This mobile-friendly computational model lets students explore resistance in a wire. You can change the values for resistivity, length of the wire, and cross-sectional area of the wire to see how each variable affects resistance. In addition, learners will form a deeper understanding of the difference between resistance and resistivity. Written in HTML5

This item is part of a larger collection of materials developed and maintained by the Physics Education Technology project (PhET) based on principles of physics education research.

The structure and interactions of matter at the bulk scale are determined by electrical forces within and between atoms. (9-12)

Types of Interactions (PS2.B)

Attraction and repulsion between electric charges at the atomic scale explain the structure, properties, and transformations of matter, as well as the contact forces between material objects. (9-12)

Crosscutting Concepts (K-12)

Scale, Proportion, and Quantity (3-12)

Algebraic thinking is used to examine scientific data and predict the effect of a change in one variable on another (e.g., linear growth vs. exponential growth). (9-12)

Structure and Function (K-12)

The functions and properties of natural and designed objects and systems can be inferred from their overall structure, the way their components are shaped and used, and the molecular substructures of its various materials. (9-12)

NGSS Science and Engineering Practices (K-12)

Analyzing and Interpreting Data (K-12)

Analyzing data in 9–12 builds on K–8 and progresses to introducing more detailed statistical analysis, the comparison of data sets for consistency, and the use of models to generate and analyze data. (9-12)

Analyze data using computational models in order to make valid and reliable scientific claims. (9-12)

Using Mathematics and Computational Thinking (5-12)

Mathematical and computational thinking at the 9–12 level builds on K–8 and progresses to using algebraic thinking and analysis, a range of linear and nonlinear functions including trigonometric functions, exponentials and logarithms, and computational tools for statistical analysis to analyze, represent, and model data. Simple computational simulations are created and used based on mathematical models of basic assumptions. (9-12)

Use mathematical representations of phenomena or design solutions to describe and/or support claims and/or explanations. (9-12)

AAAS Benchmark Alignments (2008 Version)

2. The Nature of Mathematics

2A. Patterns and Relationships

9-12: 2A/H1. Mathematics is the study of quantities and shapes, the patterns and relationships between quantities or shapes, and operations on either quantities or shapes. Some of these relationships involve natural phenomena, while others deal with abstractions not tied to the physical world.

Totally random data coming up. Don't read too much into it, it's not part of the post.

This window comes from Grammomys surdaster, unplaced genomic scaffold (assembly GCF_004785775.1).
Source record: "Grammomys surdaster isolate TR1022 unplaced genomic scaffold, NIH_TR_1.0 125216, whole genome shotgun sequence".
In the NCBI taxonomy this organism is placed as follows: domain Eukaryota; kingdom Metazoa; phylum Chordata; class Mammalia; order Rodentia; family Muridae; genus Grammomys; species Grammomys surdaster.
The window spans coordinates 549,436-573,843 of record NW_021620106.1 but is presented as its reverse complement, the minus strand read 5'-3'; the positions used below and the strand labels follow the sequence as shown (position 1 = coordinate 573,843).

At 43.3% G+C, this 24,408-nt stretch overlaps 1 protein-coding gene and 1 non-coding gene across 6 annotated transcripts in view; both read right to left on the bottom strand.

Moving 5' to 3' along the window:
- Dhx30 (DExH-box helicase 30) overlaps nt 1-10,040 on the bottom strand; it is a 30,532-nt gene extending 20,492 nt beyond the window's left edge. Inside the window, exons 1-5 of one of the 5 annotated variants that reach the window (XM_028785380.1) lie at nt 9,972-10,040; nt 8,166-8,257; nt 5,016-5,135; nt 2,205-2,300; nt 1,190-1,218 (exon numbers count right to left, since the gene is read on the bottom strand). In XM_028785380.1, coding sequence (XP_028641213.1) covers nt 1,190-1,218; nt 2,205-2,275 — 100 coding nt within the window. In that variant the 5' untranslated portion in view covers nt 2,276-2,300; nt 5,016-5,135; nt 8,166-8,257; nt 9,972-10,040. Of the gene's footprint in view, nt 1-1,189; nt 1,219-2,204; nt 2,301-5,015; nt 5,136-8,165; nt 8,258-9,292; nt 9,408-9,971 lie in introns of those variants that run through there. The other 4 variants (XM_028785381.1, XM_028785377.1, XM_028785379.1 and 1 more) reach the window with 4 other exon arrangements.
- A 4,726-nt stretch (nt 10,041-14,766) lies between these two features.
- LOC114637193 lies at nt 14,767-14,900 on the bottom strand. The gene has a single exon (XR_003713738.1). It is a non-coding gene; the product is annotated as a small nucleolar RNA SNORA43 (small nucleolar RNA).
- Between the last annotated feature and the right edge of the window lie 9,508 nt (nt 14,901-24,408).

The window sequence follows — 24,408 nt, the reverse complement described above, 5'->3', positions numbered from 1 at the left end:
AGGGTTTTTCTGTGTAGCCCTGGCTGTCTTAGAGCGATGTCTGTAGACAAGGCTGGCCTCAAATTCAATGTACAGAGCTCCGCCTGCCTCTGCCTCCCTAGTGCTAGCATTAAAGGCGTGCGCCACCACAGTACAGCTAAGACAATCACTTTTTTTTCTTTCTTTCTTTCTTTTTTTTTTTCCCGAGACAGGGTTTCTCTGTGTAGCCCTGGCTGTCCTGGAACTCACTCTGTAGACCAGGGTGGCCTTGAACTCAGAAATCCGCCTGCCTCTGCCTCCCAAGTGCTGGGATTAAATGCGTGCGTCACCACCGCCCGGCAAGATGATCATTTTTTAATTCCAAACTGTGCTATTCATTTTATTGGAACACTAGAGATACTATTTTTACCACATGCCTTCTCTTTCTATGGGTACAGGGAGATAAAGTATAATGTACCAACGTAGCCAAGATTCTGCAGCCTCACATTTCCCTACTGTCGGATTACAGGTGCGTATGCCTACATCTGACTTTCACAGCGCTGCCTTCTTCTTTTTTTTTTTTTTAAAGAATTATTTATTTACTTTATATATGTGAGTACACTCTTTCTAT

2B. Mathematics, Science, and Technology

9-12: 2B/H3. Mathematics provides a precise language to describe objects and events and the relationships among them. In addition, mathematics provides tools for solving problems, analyzing data, and making logical arguments.

9. The Mathematical World

9B. Symbolic Relationships

9-12: 9B/H2a. Symbolic statements can be manipulated by rules of mathematical logic to produce other statements of the same relationship, which may show some interesting aspect more clearly.

12. Habits of Mind

12B. Computation and Estimation

9-12: 12B/H2. Find answers to real-world problems by substituting numerical values in simple algebraic formulas and check the answer by reviewing the steps of the calculation and by judging whether the answer is reasonable.

Common Core State Standards for Mathematics Alignments

Standards for Mathematical Practice (K-12)

MP.2 Reason abstractly and quantitatively.

High School — Algebra (9-12)

Seeing Structure in Expressions (9-12)

A-SSE.2 Use the structure of an expression to identify ways to rewrite it.

Creating Equations^{?} (9-12)

A-CED.4 Rearrange formulas to highlight a quantity of interest, using the same reasoning as in solving equations.

PhET. PhET: Resistance in a Wire. Boulder: PhET, October 31, 2015. https://phet.colorado.edu/en/simulation/resistance-in-a-wire (accessed 22 February 2020).

@misc{
Title = {PhET: Resistance in a Wire},
Publisher = {PhET},
Volume = {2020},
Number = {22 February 2020},
Month = {October 31, 2015},
Year = {2015}
}

%0 Electronic Source %D October 31, 2015 %T PhET: Resistance in a Wire %I PhET %V 2020 %N 22 February 2020 %8 October 31, 2015 %9 text/html %U https://phet.colorado.edu/en/simulation/resistance-in-a-wire

Disclaimer: ComPADRE offers citation styles as a guide only. We cannot offer interpretations about citations as this is an automated procedure. Please refer to the style manuals in the Citation Source Information area for clarifications.